Our objective when evaluating a biosurveillance detection algorithm is to measure its accuracy (sensitivity and false alarm rate) and time to detection (e.g., from the time of infection in an individual case or from the start date of the outbreak). If the algorithm is capable of inferring other outbreak characteristics, such as size, route of transmission, or infectivity, we are also interested in its accuracy for these parameters and the time during the course of the outbreak when the algorithm is capable of estimating these parameters.
Researchers typically measure these algorithm characteristics in the laboratory using surveillance data collected during outbreaks or synthetic data that resembles real outbreak data. However, it is also important to know how well an algorithm or analytic method works when incorporated into a fielded biosurveillance system. Therefore, evaluators also conduct field testing to determine whether the performance in the field is similar to that found in the laboratory. Field testing also assesses other important factors, such as what amount of training is required for professionals working in the field to use the algorithm effectively.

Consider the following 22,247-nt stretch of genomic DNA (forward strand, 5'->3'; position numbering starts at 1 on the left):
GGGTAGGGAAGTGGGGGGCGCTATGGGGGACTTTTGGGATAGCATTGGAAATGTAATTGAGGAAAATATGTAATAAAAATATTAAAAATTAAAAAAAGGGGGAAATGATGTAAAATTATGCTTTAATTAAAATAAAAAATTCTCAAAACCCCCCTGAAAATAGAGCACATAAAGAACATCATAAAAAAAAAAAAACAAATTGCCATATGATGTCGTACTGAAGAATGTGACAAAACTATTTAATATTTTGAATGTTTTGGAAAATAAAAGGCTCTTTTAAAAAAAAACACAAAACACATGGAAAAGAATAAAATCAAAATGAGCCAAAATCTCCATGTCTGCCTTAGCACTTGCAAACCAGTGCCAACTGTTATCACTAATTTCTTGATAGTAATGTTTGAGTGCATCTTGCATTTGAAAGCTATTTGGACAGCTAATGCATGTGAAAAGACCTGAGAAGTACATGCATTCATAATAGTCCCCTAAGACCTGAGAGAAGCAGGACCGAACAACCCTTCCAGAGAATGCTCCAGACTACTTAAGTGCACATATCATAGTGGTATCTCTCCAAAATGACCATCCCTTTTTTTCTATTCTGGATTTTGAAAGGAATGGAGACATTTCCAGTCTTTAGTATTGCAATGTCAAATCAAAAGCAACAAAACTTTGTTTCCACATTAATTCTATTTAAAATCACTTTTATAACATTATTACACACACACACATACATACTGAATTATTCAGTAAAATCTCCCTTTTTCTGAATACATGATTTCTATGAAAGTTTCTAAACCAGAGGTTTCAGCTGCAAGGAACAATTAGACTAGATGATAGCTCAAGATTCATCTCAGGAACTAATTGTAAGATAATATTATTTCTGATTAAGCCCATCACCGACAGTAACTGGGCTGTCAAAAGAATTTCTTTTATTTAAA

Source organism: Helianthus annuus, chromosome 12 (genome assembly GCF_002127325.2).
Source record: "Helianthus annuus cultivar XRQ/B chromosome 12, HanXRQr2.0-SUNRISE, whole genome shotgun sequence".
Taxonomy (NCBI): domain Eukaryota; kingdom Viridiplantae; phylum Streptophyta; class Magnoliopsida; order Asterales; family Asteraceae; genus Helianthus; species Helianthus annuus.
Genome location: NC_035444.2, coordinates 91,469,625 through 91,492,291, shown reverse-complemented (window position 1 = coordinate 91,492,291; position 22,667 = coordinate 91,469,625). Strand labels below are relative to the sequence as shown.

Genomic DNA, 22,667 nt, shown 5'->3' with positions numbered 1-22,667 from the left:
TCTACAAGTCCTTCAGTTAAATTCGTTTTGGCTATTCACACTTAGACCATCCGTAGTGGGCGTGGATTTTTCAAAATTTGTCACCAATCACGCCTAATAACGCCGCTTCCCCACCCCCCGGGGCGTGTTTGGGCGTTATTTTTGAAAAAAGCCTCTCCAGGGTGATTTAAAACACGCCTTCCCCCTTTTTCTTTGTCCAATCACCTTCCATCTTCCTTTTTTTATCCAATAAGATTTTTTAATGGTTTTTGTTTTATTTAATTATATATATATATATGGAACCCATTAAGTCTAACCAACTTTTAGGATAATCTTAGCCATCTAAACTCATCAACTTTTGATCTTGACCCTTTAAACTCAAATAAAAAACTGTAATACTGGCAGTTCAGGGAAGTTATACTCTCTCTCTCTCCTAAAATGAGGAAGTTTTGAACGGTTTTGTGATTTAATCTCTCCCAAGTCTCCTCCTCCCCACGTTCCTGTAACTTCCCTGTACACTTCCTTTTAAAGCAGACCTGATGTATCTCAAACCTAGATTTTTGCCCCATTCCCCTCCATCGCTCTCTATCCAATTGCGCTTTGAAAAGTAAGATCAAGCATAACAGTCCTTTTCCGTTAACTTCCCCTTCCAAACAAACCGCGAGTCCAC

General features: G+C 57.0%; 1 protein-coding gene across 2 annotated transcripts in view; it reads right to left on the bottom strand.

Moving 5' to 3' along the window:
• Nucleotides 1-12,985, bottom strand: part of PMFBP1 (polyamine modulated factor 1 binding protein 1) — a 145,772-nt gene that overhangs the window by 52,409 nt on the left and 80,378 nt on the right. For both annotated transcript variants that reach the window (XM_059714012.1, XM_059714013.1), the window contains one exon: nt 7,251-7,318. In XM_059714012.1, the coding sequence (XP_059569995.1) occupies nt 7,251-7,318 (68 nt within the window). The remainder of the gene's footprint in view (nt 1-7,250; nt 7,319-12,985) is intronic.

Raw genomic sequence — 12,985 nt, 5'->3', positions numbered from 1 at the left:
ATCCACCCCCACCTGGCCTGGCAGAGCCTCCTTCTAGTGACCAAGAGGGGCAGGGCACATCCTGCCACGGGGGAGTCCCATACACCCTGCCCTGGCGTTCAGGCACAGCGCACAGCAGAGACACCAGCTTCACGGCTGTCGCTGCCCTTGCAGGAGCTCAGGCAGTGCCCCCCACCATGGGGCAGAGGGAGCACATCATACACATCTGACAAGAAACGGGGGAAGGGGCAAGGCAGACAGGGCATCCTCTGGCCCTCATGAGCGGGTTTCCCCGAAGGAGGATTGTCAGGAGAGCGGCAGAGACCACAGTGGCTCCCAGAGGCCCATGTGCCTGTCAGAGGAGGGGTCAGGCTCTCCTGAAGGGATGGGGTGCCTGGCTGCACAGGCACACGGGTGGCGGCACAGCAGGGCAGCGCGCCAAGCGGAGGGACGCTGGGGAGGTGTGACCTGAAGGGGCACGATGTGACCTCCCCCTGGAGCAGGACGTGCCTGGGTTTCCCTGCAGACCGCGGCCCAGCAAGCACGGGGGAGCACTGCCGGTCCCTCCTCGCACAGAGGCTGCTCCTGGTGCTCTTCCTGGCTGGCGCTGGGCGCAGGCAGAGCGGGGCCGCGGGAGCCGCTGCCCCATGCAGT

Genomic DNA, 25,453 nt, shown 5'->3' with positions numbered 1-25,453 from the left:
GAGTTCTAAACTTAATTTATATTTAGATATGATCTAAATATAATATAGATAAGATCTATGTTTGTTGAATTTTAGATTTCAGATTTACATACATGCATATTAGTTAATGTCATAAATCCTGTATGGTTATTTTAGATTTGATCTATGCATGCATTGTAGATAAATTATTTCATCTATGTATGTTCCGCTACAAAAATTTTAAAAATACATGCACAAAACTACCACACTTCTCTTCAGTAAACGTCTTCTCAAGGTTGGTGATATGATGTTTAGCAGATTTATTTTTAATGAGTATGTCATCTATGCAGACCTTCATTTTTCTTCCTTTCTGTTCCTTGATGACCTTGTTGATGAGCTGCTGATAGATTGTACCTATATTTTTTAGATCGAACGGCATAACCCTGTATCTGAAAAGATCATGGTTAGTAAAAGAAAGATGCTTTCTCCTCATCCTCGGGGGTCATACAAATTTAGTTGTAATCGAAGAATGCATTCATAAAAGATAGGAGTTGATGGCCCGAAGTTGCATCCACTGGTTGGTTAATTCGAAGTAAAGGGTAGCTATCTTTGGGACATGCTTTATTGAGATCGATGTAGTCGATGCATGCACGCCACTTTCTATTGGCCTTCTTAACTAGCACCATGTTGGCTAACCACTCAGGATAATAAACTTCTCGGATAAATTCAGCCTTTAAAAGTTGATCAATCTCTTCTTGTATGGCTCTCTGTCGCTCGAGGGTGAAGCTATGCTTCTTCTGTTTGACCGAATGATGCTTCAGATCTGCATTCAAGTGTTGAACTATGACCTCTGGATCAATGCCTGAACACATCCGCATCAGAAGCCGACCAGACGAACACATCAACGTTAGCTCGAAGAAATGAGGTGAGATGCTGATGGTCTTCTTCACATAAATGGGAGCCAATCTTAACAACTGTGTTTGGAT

In this chapter, we discuss laboratory evaluation of algorithms. We discuss methods for field testing of algorithms in Chapter 37.
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